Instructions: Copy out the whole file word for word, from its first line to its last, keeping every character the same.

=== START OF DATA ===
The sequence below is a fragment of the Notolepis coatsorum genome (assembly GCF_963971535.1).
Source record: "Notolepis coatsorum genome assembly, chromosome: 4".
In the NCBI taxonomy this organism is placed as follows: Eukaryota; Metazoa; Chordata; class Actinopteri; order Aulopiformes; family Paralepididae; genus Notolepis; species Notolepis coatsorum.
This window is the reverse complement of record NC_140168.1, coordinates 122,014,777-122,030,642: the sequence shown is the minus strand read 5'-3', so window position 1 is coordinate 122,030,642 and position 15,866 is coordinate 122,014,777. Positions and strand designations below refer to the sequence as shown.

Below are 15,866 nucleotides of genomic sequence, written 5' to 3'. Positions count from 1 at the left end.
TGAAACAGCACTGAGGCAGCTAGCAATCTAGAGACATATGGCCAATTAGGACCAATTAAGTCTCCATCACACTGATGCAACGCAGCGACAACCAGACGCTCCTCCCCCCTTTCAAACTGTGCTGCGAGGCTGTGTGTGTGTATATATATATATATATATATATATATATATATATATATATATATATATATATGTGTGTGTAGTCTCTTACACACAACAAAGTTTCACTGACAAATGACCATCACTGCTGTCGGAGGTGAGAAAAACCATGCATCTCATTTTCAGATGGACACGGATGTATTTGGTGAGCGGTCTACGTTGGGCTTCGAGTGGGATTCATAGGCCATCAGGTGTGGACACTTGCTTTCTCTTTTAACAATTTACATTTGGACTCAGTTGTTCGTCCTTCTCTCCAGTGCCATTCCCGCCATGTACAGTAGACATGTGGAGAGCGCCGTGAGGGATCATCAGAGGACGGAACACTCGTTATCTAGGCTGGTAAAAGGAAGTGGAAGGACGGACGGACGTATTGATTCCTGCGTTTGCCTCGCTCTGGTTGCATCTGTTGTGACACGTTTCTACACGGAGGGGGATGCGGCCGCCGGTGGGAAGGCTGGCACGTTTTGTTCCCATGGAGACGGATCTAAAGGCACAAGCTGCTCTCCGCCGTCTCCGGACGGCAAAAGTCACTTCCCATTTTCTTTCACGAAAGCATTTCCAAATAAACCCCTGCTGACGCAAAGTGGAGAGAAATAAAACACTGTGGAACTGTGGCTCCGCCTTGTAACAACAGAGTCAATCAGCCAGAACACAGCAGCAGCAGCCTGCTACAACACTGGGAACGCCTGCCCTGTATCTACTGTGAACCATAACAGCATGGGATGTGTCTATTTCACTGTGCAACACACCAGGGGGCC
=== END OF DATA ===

The sequence below is a fragment of the Notolepis coatsorum genome (assembly GCF_963971535.1).
Source record: "Notolepis coatsorum genome assembly, chromosome: 4".
In the NCBI taxonomy this organism is placed as follows: Eukaryota; Metazoa; Chordata; class Actinopteri; order Aulopiformes; family Paralepididae; genus Notolepis; species Notolepis coatsorum.
This window is the reverse complement of record NC_140168.1, coordinates 122,014,777-122,030,642: the sequence shown is the minus strand read 5'-3', so window position 1 is coordinate 122,030,642 and position 15,866 is coordinate 122,014,777. Positions and strand designations below refer to the sequence as shown.

Below are 15,866 nucleotides of genomic sequence, written 5' to 3'. Positions count from 1 at the left end.
TGAAACAGCACTGAGGCAGCTAGCAATCTAGAGACATATGGCCAATTAGGACCAATTAAGTCTCCATCACACTGATGCAACGCAGCGACAACCAGACGCTCCTCCCCCCTTTCAAACTGTGCTGCGAGGCTGTGTGTGTGTATATATATATATATATATATATATATATATATATATATATATATATATATATGTGTGTGTAGTCTCTTACACACAACAAAGTTTCACTGACAAATGACCATCACTGCTGTCGGAGGTGAGAAAAACCATGCATCTCATTTTCAGATGGACACGGATGTATTTGGTGAGCGGTCTACGTTGGGCTTCGAGTGGGATTCATAGGCCATCAGGTGTGGACACTTGCTTTCTCTTTTAACAATTTACATTTGGACTCAGTTGTTCGTCCTTCTCTCCAGTGCCATTCCCGCCATGTACAGTAGACATGTGGAGAGCGCCGTGAGGGATCATCAGAGGACGGAACACTCGTTATCTAGGCTGGTAAAAGGAAGTGGAAGGACGGACGGACGTATTGATTCCTGCGTTTGCCTCGCTCTGGTTGCATCTGTTGTGACACGTTTCTACACGGAGGGGGATGCGGCCGCCGGTGGGAAGGCTGGCACGTTTTGTTCCCATGGAGACGGATCTAAAGGCACAAGCTGCTCTCCGCCGTCTCCGGACGGCAAAAGTCACTTCCCATTTTCTTTCACGAAAGCATTTCCAAATAAACCCCTGCTGACGCAAAGTGGAGAGAAATAAAACACTGTGGAACTGTGGCTCCGCCTTGTAACAACAGAGTCAATCAGCCAGAACACAGCAGCAGCAGCCTGCTACAACACTGGGAACGCCTGCCCTGTATCTACTGTGAACCATAACAGCATGGGATGTGTCTATTTCACTGTGCAACACACCAGGGGGCC